The telecommunications Universal Service Obligation (USO) should be wound up by 2020, as it is no longer necessary thanks to the ubiquity and falling costs of mobile and fixed-line broadband services, according to the Productivity Commission’s final report.
The Telecommunications Universal Service Obligation Productivity Commission Inquiry Report [PDF], tabled by the Australian government on Monday, called the current USO “anachronistic and costly”, and recommended that the government wind it up by 2020 given 99 percent of the population has access to mobile broadband, and 100 percent will be covered by the National Broadband Network (NBN) by then.
“For the vast majority (more than 99 percent) of premises, the combination of the NBN and mobile networks is likely to meet or exceed minimum standards for universal service delivery. As such, the TUSO is no longer needed,” the commission stated.
“The Australian government should wind up the telecommunications universal service obligation by 2020 … the fundamental roadblock posed by the opaque contract with Telstra, and the surrounding legislative architecture, should be addressed promptly and systematically.”
The 20-year USO contract — which mandates Telstra as the fixed-line phone service provider of last resort, giving the telco hundreds of millions of dollars each year for the installation and maintenance of fixed-line services — is facing government reform thanks to the Regional Telecommunications Independent Review.
Signed by the Labor government back in 2012, the USO currently costs the government around AU$100 million per year, with AU$200 million funded via a levy on telcos.
In total, the Productivity Commission estimated that the government is spending AU$1 billion annually on universal telecommunications, not including the NBN: AU$611 million on telephone allowance; AU$253 million on the standard telephone service USO; AU$48 million on the mobile blackspots program; AU$44 million on the payphone USO; AU$29 million on programs to support digital inclusion; AU$22 million on the emergency call service; AU$22 million on the national relay service; AU$17 million on voice-only customer migration; and AU$5 million on remote Indigenous telecommunications programs.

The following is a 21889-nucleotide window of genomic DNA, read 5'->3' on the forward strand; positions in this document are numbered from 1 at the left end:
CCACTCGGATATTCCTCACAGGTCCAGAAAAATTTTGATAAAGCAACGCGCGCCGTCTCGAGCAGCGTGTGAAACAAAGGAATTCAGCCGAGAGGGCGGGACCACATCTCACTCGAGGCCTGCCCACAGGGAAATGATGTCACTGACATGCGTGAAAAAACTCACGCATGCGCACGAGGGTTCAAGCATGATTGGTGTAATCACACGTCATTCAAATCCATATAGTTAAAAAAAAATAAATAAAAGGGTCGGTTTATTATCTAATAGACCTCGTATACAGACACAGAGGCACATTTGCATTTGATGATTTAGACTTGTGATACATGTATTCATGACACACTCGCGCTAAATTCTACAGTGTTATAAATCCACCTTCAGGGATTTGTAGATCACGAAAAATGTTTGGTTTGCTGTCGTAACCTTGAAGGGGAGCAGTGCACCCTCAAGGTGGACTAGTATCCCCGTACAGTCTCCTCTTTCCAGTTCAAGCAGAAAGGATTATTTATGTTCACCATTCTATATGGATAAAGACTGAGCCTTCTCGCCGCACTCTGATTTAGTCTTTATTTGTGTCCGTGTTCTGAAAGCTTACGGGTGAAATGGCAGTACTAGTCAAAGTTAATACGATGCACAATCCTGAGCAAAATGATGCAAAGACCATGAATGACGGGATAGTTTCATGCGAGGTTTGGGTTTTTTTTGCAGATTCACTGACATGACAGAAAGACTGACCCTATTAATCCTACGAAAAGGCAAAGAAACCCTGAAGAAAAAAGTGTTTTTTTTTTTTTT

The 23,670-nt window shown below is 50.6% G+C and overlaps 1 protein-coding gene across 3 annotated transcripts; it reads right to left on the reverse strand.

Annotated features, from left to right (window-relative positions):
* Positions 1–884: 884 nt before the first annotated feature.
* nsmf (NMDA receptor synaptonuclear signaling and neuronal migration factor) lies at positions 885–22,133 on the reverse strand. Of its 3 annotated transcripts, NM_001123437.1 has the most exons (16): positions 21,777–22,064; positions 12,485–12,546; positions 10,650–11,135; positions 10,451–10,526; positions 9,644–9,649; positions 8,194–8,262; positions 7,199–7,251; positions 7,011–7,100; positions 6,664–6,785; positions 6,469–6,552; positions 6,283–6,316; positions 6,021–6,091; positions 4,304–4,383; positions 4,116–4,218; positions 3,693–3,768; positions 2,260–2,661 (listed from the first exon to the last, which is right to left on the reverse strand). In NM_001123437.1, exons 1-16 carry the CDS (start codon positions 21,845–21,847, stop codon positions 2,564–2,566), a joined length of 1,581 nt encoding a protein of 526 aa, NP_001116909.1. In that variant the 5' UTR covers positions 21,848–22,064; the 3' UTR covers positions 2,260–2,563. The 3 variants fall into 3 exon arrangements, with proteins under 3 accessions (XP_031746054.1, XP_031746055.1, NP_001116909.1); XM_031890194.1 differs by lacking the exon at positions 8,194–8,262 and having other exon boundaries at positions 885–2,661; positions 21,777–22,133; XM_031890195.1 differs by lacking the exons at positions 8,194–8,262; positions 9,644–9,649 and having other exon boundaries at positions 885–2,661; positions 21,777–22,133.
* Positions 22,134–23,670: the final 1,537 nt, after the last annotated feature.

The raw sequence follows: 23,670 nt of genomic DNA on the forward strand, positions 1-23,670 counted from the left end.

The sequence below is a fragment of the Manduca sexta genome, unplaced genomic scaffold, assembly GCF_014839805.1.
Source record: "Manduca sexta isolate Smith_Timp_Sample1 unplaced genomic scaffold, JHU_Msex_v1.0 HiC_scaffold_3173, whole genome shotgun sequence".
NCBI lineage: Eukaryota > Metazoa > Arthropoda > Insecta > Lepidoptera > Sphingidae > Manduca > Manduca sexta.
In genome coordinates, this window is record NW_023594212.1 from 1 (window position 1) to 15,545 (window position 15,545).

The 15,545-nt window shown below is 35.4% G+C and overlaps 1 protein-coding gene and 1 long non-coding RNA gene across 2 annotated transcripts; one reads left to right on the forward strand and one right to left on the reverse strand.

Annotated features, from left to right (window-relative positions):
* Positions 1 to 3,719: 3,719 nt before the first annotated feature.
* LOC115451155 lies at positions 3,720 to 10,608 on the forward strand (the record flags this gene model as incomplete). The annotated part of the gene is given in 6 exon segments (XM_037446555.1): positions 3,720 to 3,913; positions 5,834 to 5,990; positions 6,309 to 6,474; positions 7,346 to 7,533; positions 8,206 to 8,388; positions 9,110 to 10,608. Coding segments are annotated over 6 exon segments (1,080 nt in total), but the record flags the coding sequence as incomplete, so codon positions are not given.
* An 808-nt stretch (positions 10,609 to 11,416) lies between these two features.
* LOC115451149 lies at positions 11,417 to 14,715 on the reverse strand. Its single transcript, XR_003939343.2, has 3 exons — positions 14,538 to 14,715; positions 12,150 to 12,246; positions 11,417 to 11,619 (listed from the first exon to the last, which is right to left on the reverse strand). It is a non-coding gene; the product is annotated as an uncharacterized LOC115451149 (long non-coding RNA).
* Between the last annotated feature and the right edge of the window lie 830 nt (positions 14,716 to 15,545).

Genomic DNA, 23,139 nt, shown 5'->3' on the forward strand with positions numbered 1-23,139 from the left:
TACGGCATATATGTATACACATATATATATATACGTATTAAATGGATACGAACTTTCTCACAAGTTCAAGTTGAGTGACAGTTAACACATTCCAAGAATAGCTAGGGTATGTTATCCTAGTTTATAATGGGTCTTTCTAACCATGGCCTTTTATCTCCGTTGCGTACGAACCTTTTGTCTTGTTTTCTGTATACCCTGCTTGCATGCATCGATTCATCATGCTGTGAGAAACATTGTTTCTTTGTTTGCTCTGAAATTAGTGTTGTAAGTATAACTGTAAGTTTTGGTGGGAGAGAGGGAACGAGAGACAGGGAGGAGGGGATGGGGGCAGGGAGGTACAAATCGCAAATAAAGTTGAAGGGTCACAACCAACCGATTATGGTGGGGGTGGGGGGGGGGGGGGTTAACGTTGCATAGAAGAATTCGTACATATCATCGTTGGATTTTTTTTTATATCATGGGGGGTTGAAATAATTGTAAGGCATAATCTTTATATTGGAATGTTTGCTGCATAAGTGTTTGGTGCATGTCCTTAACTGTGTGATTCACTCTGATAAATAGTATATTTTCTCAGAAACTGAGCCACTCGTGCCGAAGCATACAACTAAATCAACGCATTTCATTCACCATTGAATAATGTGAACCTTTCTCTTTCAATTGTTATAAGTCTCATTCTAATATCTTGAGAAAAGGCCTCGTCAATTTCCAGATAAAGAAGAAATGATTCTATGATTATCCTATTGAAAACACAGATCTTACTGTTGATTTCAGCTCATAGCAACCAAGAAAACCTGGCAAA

The commission also “tenatively” estimated that the USO involves an annual subsidy of standard telephone services of between AU$250 and AU$2,800 per standard telephone USO service, and between AU$2,600 and AU$50,000 per payphone USO service.
With the removal of the USO, “targeted intervention” from the government should occur in any areas that do not have sufficient mobile coverage and are reliant on NBN’s oft-criticised satellite service — amounting to around 90,000 premises — with the commission recommending that mobile operators work with the Australian Communications and Media Authority (ACMA) to identify these.
The commission recommended that to address such market gaps, the government should use competitive tendering to deliver targeted baseline voice USO services in an independent, transparent, and technologically neutral process.
The government should also establish a funding program with competitive tendering for community telecommunications projects possibly using payphones, mobile charging stations, or public Wi-Fi, the commission recommended.
“Programs to address these gaps should be flexible, allow for community input, and facilitate informed consumer choice,” the commission said, adding that they ought to be funded from general government revenue — meaning the “ultimate removal” of a telco industry levy — with NBN to provide the government with information on what cost USO reform could potentially have on it.
In order to utilise the NBN and mobile networks for the majority of premises, the commission said the ACMA should be tasked with requiring NBN to publicly report regularly on the reliability of its networks and access technologies.